Bannana plant named "CQB 114"
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‘CQB 114’ is a hybrid banana variety that has high provitamin A cartenoid content, has resistance to black Sigatoka, and produces very sweet fruit that can be eaten fresh or used in desserts.

Aguilar Moran, Juan Femando (La Lima, HN)
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Primary Examiner:
Attorney, Agent or Firm:
KILPATRICK TOWNSEND & STOCKTON LLP (Mailstop: IP Docketing - 22 1100 Peachtree Street Suite 2800 Atlanta GA 30309)
What is claimed is:

1. A new and distinct banana plant having the characteristics substantially as described and illustrated herein.



The variety of this invention is botanically identified as Musa acuminata×balbisiana group AAB, AA representing two genomes of M. acuminata and B representing one genome of M balbisiana.


The variety denomination is ‘CQB 114’.


This invention relates to a new and distinctive hybrid banana variety designated as ‘CQB 114’. The new hybrid variety was the result of a field cross performed at Fundacion Hondurena de Investigacion Agricola (FHIA) in 2005 in La Lima, Cortes, Honduras between SH-4001×Pisang Mas (both unpatented). SH-4001 is a tetraploid French plantain (AAAB) with high content of provitamin A carotenoids (pVAC) from the FHIA germplasm collection. The male parent, Pisang Mas is a naturally occurring diploid (AA). Pisang Mas produces small bunches and very sweet-flavored fingers, which are eaten fresh or used as dessert and are sweeter than the common Cavendish banana.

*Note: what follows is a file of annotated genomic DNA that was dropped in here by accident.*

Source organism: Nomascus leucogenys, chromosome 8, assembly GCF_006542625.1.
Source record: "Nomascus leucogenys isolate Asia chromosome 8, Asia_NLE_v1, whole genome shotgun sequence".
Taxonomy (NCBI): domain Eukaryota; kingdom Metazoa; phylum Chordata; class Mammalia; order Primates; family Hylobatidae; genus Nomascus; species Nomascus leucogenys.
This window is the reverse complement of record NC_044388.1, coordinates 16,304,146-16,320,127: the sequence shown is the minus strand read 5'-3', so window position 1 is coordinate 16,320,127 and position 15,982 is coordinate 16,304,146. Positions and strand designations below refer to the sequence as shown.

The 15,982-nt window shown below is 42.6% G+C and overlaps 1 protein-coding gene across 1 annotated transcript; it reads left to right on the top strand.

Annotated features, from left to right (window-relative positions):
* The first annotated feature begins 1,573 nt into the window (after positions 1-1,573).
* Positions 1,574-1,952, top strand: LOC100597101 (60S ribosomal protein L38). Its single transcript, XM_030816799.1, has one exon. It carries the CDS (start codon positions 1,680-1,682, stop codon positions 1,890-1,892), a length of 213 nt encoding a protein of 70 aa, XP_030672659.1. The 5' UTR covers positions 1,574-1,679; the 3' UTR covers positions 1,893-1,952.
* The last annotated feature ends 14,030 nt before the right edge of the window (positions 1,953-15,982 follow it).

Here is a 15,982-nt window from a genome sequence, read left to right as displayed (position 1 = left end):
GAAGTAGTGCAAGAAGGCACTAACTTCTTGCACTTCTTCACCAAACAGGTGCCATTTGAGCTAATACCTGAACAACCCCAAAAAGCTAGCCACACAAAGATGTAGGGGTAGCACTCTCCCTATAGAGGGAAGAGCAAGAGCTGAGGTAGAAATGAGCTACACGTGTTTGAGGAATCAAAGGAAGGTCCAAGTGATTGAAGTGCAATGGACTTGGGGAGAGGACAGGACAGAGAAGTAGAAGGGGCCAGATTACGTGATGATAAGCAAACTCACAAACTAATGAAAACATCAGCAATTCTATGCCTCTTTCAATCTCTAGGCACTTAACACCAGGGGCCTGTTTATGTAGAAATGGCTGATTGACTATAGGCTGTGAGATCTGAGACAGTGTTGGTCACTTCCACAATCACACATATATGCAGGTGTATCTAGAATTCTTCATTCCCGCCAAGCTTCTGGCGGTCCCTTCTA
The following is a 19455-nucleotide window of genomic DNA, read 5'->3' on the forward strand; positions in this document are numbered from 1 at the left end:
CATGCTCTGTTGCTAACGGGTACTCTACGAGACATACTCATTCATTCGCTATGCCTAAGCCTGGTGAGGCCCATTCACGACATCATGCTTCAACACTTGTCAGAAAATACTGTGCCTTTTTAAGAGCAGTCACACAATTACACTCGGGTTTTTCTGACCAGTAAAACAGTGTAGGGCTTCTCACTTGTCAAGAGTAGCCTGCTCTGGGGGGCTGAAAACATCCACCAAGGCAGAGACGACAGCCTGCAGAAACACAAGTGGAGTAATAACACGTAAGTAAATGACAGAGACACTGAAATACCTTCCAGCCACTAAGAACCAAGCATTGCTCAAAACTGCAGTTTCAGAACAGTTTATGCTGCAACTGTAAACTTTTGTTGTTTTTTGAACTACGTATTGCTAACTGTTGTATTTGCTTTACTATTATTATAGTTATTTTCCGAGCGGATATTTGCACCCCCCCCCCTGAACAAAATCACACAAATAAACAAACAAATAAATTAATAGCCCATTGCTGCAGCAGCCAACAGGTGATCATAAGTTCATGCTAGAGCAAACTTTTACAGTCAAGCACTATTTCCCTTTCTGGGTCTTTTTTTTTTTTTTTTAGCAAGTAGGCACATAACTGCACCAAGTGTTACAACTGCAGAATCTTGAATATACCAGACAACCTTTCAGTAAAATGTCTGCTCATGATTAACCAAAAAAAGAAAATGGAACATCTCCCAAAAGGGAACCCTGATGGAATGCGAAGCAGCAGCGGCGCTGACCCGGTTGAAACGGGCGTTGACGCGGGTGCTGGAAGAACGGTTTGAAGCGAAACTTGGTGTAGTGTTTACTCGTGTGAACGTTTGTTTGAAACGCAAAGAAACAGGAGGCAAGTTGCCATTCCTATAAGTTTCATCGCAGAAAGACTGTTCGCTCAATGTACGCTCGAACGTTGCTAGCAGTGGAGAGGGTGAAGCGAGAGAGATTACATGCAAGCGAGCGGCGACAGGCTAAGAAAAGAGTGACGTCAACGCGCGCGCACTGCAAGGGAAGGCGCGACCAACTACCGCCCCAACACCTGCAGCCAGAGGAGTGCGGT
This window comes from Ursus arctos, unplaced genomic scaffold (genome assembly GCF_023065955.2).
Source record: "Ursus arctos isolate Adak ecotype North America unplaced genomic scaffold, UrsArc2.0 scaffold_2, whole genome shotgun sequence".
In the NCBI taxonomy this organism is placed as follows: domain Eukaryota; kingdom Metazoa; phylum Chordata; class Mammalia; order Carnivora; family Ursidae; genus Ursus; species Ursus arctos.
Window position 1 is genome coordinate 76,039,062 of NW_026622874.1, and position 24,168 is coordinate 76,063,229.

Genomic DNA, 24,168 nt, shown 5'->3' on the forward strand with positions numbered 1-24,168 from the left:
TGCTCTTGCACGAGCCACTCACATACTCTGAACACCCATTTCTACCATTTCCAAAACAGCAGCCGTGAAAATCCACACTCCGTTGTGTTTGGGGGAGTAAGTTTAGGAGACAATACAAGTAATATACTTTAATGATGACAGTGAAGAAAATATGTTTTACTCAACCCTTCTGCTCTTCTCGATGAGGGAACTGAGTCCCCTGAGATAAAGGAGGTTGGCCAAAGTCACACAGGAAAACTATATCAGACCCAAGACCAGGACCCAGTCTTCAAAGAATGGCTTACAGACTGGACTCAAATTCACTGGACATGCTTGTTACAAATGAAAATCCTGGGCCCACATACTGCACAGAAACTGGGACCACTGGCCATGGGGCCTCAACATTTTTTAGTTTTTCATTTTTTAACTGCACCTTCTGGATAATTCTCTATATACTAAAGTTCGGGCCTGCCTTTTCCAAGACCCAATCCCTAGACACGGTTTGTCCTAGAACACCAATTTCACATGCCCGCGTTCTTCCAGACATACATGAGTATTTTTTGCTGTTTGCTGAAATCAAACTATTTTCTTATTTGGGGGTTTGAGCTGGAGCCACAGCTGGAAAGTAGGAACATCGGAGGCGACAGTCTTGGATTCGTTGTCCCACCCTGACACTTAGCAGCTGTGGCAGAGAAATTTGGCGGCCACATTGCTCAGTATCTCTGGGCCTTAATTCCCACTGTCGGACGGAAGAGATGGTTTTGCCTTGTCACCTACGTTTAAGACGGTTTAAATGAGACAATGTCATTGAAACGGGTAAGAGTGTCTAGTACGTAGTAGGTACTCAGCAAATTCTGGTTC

‘CQB 114’ was selected in 2008 from several first-generation seedlings from the cross between SH-4001×Pisang Mas. It was selected as a triploid hybrid that maintained the productivity, high content of pVAC, and black Sigatoka leaf spot disease-resistance of its SH-4001 female parental line and produced the very sweet-flavored fruit of the male parental variety Pisang Mas.

‘CQB 114’ was asexually reproduced by corms by the inventor in the Centro Experimental Demostrativo, the experimental farm of FHIA in La Lima, Cortes, Honduras. All plant and fruit characteristics run true to the original selected plant and are identical in all aspects.


‘CQB 114’ is a hybrid banana variety that has high provitamin A cartenoid content, has resistance to black Sigatoka leaf spot disease, and produces-sweet-flavored fruit that can be eaten fresh or used in desserts; or eaten green when cooked.


The Figures depict various characteristics of the ‘CQB 114’ hybrid banana variety. The colors shown in the photographs are as nearly true as is reasonably possible in color representations of this type.

FIG. 1 shows the typical appearance of a plant.

FIG. 2 shows blotches at the petiole base and a petiole canal leaf.

FIG. 3 shows the shape of a leaf blade base (A) and leaf upper (B) and lower (C) surfaces.

FIG. 4A-B show water suckers (A) and leaves without blotches (B).

FIG. 5 shows a typical fruit bunch.

FIG. 6 shows a male bud.

FIG.7A-C shows bracts of a male bud.

FIG. 8A-C shows lobes of compound tepals (A and B) and a free tepal (C).

FIG. 9 shows stamens without pollen.

FIG. 10A-B shows the style shape (A) and an ovary (B).

FIG. 11 shows a typical male flower.

FIG. 12 shows rowed ovules.

FIG. 13 shows a typical fourth hand.

FIG. 14A-C shows the finger shape of a typical mature finger (A); a transverse section of fruit, mature pulp (B); and the fruit apex, mature pulp (C).